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Varieties of structural transformation - macro drivers, wage inequality, and labour market outcomes

Structural transformation — the movement of workers from low-productivity to high-productivity activities and sectors — is an essential feature of rapid and sustained growth. This traditional pathway to economic development is becoming more challenging to sustain for low- and middle-income developing countries as more countries compete over a place in global value chains.

This project looks at the challenges low- and middle-income countries are experiencing with ‘new’ forms of structural transformation, including tertiarization and premature deindustrialization. In light of these contemporary patterns the project will focus on producing knowledge and policy alternatives addressing the challenges of different varieties of structural transformation. This includes looking into the macro-drivers of different varieties of structural transformation and the labour market, and employment outcomes including wage inequality of different varieties of structural transformation.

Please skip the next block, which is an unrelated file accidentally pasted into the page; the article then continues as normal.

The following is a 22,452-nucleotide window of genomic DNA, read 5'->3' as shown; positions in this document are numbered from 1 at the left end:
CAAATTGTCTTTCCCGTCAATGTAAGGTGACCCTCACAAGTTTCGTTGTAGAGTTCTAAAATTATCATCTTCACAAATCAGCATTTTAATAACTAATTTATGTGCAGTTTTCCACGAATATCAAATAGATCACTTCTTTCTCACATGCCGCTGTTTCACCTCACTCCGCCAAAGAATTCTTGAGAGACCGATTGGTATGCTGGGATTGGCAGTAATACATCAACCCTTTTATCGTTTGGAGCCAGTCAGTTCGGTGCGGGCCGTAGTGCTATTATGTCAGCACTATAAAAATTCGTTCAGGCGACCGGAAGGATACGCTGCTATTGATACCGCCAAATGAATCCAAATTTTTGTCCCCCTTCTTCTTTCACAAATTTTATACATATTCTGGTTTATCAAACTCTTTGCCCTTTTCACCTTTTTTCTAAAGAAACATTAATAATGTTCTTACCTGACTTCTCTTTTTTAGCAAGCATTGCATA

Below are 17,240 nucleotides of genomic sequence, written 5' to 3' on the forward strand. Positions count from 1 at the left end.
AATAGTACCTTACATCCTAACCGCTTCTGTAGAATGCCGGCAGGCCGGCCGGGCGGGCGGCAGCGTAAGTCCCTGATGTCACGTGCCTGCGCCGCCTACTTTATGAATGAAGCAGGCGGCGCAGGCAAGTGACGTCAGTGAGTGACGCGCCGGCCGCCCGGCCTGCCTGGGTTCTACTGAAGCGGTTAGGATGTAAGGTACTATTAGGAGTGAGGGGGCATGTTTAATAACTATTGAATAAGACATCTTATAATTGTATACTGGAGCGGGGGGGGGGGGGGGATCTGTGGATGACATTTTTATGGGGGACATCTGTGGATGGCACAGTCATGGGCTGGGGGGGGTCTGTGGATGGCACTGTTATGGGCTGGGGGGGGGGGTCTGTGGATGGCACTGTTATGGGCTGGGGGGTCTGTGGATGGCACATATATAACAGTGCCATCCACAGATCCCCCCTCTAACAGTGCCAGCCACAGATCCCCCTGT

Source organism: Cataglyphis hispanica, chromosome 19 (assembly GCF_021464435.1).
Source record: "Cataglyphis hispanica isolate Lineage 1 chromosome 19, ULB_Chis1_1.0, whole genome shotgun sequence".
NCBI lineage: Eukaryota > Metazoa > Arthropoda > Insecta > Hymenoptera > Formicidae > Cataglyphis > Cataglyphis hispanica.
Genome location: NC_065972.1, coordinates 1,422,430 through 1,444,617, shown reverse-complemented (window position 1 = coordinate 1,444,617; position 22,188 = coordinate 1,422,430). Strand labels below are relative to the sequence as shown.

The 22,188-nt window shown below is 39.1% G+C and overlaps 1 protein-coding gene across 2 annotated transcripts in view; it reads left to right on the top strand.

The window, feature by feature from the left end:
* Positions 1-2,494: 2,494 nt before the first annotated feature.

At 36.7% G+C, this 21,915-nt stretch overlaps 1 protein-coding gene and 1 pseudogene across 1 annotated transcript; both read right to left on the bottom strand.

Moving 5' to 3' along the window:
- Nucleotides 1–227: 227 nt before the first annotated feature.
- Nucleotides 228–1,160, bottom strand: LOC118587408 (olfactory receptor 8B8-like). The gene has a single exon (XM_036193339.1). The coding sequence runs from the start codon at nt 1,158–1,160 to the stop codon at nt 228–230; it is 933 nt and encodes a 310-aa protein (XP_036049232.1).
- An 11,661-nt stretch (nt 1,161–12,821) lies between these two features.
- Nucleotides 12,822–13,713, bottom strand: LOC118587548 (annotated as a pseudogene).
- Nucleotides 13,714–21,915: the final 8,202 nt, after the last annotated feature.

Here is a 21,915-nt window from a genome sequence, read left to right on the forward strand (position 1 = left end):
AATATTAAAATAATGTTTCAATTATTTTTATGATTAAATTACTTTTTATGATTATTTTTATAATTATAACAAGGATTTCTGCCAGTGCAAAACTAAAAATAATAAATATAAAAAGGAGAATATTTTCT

Key questions

  • What are the drivers of the ‘new’ forms of structural transformation versus the ‘old’? Can tertiarization and premature deindustrialisation be reversed?
  • What are the possibilities for sustained growth with new forms of structural transformation? What are the implications of labour-saving technical change?
  • What are the jobs and livelihoods implications of the old and new forms of structural transformation for women and disadvantaged groups in particular? What are the poverty and inequality dynamics?

Watch this space

The research agenda for the project will be developed at project inception workshops in March 2019, in Helsinki and Cape Town. A set of papers that address the structural transformation–inclusive growth relationship will be presented at panels at the WIDER Development Conference Transforming Economies - Better Jobs, in September 2019, subsequently published as an edited volume. Another set of papers that address the macro drivers of structural transformation and the effect of structural transformation on wage inequality will be published as WIDER working papers, and considered for inclusion in special issues of field journals.

UN’s 2030 Agenda for Sustainable Development

The research will address Goal 5  (Gender Equality), Goal 8 (Decent Work and Economic Growth), and Goal 10 (Reduced Inequalities).


Main subject

Theme: Current programme